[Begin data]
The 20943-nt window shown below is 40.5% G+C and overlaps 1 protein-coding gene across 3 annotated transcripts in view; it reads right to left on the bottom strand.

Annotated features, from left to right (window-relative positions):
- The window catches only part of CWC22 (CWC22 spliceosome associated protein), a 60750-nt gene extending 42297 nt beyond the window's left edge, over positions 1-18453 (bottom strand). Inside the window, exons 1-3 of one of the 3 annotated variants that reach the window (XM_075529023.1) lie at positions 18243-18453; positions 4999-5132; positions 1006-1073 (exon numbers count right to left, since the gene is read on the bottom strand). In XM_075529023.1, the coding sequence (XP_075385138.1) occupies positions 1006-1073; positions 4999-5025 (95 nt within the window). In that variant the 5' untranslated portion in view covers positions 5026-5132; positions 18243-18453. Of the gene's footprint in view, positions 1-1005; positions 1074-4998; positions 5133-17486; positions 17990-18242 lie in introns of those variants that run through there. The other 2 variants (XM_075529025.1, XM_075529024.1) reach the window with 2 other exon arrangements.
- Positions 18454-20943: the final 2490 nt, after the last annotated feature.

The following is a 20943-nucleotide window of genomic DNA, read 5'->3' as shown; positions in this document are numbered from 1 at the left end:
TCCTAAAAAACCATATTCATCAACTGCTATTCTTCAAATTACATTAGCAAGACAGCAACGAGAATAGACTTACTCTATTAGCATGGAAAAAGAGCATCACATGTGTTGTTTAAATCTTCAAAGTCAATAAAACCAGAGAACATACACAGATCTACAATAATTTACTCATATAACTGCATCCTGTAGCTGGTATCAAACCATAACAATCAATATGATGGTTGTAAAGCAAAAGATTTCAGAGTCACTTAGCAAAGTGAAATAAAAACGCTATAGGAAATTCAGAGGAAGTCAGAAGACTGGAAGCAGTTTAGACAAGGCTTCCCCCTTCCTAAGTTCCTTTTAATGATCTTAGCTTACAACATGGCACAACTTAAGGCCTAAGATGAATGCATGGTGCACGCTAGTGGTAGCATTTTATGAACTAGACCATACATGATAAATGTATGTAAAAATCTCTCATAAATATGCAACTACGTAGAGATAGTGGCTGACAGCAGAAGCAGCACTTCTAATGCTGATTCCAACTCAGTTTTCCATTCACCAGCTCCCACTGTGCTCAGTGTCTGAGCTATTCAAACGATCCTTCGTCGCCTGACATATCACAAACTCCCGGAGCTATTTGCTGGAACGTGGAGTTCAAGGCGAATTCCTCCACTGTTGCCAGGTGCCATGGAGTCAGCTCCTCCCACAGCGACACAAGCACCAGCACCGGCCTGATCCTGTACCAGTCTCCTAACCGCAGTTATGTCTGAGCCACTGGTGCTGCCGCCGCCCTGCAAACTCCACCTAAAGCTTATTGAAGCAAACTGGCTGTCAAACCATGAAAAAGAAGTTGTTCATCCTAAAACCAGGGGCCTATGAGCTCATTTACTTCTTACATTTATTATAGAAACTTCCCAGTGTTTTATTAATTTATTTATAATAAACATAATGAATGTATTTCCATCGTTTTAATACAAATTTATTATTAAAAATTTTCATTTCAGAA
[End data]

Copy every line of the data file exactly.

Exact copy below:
The 20943-nt window shown below is 40.5% G+C and overlaps 1 protein-coding gene across 3 annotated transcripts in view; it reads right to left on the bottom strand.

Annotated features, from left to right (window-relative positions):
- The window catches only part of CWC22 (CWC22 spliceosome associated protein), a 60750-nt gene extending 42297 nt beyond the window's left edge, over positions 1-18453 (bottom strand). Inside the window, exons 1-3 of one of the 3 annotated variants that reach the window (XM_075529023.1) lie at positions 18243-18453; positions 4999-5132; positions 1006-1073 (exon numbers count right to left, since the gene is read on the bottom strand). In XM_075529023.1, the coding sequence (XP_075385138.1) occupies positions 1006-1073; positions 4999-5025 (95 nt within the window). In that variant the 5' untranslated portion in view covers positions 5026-5132; positions 18243-18453. Of the gene's footprint in view, positions 1-1005; positions 1074-4998; positions 5133-17486; positions 17990-18242 lie in introns of those variants that run through there. The other 2 variants (XM_075529025.1, XM_075529024.1) reach the window with 2 other exon arrangements.
- Positions 18454-20943: the final 2490 nt, after the last annotated feature.

The following is a 20943-nucleotide window of genomic DNA, read 5'->3' as shown; positions in this document are numbered from 1 at the left end:
TCCTAAAAAACCATATTCATCAACTGCTATTCTTCAAATTACATTAGCAAGACAGCAACGAGAATAGACTTACTCTATTAGCATGGAAAAAGAGCATCACATGTGTTGTTTAAATCTTCAAAGTCAATAAAACCAGAGAACATACACAGATCTACAATAATTTACTCATATAACTGCATCCTGTAGCTGGTATCAAACCATAACAATCAATATGATGGTTGTAAAGCAAAAGATTTCAGAGTCACTTAGCAAAGTGAAATAAAAACGCTATAGGAAATTCAGAGGAAGTCAGAAGACTGGAAGCAGTTTAGACAAGGCTTCCCCCTTCCTAAGTTCCTTTTAATGATCTTAGCTTACAACATGGCACAACTTAAGGCCTAAGATGAATGCATGGTGCACGCTAGTGGTAGCATTTTATGAACTAGACCATACATGATAAATGTATGTAAAAATCTCTCATAAATATGCAACTACGTAGAGATAGTGGCTGACAGCAGAAGCAGCACTTCTAATGCTGATTCCAACTCAGTTTTCCATTCACCAGCTCCCACTGTGCTCAGTGTCTGAGCTATTCAAACGATCCTTCGTCGCCTGACATATCACAAACTCCCGGAGCTATTTGCTGGAACGTGGAGTTCAAGGCGAATTCCTCCACTGTTGCCAGGTGCCATGGAGTCAGCTCCTCCCACAGCGACACAAGCACCAGCACCGGCCTGATCCTGTACCAGTCTCCTAACCGCAGTTATGTCTGAGCCACTGGTGCTGCCGCCGCCCTGCAAACTCCACCTAAAGCTTATTGAAGCAAACTGGCTGTCAAACCATGAAAAAGAAGTTGTTCATCCTAAAACCAGGGGCCTATGAGCTCATTTACTTCTTACATTTATTATAGAAACTTCCCAGTGTTTTATTAATTTATTTATAATAAACATAATGAATGTATTTCCATCGTTTTAATACAAATTTATTATTAAAAATTTTCATTTCAGAA